University System of Georgia

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Board of Regents Approves Ethics Policy for the University System

Atlanta — November 10, 2008

The Board of Regents today approved a revision to its policy manual that establishes for the first time a unified Ethics Policy for the University System of Georgia (USG).

“There are a multitude of documents in existence throughout the University System that govern personal conduct in various ways, but the new Ethics Policy provides a comprehensive, overarching framework for improving our overall risk management of all the varied resources entrusted to our care,” said Ron Stark, the USG’s chief audit officer and associate vice chancellor for internal audit. “The University System of Georgia is committed to the highest ethical and professional standards of conduct in pursuit of its mission to create a more educated Georgia. This universal policy will help bring all 35 USG campuses into compliance with federal and state regulations and the System’s code of conduct.”

The new Ethics Policy – available online at – is part of a three-pronged approach the University System is taking to enhance compliance with state and federal regulations and minimize misconduct by USG faculty, staff, administrators, vendors, contractors and members of the Board of Regents. The other two elements of this effort involve the development of enterprise risk-management and compliance programs. The former is designed to identify and mitigate significant financial, operational and compliance risks, and the latter helps to prevent and detect non-compliance with laws, rules and regulations through education, a hotline and other measures.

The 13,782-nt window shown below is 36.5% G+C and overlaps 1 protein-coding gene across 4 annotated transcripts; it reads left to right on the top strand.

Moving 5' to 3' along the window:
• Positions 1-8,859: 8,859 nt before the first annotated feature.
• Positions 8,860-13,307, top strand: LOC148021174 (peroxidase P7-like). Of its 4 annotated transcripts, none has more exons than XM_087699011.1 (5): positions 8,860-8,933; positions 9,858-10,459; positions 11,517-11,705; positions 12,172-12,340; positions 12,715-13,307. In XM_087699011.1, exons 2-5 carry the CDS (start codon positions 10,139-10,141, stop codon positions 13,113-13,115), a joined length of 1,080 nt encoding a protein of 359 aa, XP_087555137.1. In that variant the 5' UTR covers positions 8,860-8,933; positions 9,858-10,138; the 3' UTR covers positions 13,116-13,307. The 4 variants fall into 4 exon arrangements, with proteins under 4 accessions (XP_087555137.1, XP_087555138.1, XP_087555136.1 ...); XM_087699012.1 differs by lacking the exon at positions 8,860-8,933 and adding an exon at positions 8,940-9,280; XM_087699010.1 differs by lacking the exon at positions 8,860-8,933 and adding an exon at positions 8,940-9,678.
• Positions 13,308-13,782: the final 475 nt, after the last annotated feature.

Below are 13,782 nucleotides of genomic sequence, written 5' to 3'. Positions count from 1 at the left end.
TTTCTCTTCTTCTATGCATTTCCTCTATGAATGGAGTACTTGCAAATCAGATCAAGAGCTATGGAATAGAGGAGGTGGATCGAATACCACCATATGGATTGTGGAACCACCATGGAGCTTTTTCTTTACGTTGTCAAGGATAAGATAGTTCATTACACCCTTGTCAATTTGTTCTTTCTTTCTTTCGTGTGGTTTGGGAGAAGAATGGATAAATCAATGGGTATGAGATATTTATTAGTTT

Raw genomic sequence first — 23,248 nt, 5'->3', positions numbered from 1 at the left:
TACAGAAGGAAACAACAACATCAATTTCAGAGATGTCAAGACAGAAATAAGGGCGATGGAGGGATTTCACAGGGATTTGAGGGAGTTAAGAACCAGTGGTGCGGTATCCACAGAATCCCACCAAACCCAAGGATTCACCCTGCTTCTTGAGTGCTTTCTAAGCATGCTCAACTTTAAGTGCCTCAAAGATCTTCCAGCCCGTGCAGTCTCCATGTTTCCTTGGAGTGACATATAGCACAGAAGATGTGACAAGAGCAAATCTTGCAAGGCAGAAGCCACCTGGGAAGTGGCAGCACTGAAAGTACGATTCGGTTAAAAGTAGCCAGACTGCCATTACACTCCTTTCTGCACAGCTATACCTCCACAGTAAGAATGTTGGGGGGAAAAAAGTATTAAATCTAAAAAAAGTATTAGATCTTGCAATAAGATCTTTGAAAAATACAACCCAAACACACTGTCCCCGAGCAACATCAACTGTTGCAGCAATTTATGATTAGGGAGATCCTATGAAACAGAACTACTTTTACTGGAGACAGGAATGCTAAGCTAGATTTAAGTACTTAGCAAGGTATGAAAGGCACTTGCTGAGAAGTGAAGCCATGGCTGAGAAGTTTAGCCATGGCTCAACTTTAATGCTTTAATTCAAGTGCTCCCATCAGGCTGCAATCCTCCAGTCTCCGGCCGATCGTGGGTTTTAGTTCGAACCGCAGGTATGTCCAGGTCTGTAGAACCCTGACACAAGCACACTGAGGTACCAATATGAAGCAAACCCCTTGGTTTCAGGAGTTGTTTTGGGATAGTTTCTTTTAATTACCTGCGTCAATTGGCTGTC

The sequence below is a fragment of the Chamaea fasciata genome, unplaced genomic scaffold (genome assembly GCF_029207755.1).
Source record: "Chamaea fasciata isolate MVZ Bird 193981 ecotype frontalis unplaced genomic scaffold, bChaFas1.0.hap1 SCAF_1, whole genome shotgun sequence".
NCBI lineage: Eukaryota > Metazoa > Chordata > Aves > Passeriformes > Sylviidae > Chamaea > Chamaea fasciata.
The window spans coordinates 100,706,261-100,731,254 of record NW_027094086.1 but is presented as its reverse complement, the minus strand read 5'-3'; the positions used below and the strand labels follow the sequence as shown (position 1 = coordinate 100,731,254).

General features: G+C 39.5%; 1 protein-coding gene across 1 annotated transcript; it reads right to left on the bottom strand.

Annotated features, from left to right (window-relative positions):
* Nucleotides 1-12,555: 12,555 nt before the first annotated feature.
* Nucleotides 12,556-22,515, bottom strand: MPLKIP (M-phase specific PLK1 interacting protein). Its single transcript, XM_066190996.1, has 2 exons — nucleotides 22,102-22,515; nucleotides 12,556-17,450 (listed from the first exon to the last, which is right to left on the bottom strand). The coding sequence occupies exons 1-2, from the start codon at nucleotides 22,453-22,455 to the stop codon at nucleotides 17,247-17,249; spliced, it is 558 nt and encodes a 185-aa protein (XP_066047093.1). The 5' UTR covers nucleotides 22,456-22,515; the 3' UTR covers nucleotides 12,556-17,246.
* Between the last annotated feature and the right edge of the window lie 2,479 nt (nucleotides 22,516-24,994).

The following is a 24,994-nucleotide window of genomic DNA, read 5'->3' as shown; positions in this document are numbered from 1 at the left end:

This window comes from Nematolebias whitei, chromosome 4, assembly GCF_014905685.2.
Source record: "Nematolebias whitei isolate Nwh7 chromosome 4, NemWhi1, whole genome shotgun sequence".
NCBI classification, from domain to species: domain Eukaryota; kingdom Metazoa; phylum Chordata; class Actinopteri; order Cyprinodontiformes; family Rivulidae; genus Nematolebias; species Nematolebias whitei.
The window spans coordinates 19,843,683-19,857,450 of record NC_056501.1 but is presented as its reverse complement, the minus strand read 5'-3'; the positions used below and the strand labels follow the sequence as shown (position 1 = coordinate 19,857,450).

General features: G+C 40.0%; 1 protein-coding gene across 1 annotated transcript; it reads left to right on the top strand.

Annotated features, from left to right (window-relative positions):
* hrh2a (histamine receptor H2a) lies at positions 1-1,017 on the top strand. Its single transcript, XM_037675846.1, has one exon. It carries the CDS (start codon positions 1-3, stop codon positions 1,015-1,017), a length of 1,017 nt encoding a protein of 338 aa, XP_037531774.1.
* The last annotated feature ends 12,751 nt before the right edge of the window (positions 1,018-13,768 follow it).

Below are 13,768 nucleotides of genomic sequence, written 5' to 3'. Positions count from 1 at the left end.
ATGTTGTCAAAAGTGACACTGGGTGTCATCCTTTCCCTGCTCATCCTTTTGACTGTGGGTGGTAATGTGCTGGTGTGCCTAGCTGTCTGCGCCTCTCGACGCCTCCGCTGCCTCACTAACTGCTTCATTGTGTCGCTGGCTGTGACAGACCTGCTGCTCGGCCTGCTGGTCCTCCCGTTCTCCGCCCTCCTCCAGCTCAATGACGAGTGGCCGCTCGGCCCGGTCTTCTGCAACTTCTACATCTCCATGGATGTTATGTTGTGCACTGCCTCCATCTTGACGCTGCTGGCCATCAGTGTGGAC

Chancellor Erroll B. Davis Jr. charged Stark with drafting the proposed Ethics Policy with the help of a committee made up of administrators, faculty and staff from around the University System and the University System Office.

The approved Ethics Policy states the underlying core values that each member of the USG community must adhere to and be guided by – integrity, excellence, accountability and respect. It also spells out a code of conduct for all members of the University System community, the violation of which may result in disciplinary action. The code of conduct contains 13 tenets, including:

  • Uphold the highest standards of intellectual honesty and integrity in the conduct of education, research, service and grants;
  • Comply with applicable laws, rules, regulations and professional standards;
  • Report wrongdoing to the proper authorities, refrain from retaliating against those who do report violations and cooperate fully with authorized investigations; and
  • Disclose and avoid improper conflicts of interest.

The new policy summarizes in one location the various rules, policies and procedures governing the Board of Regents and its employees, who will receive training as part of the implementation plan.

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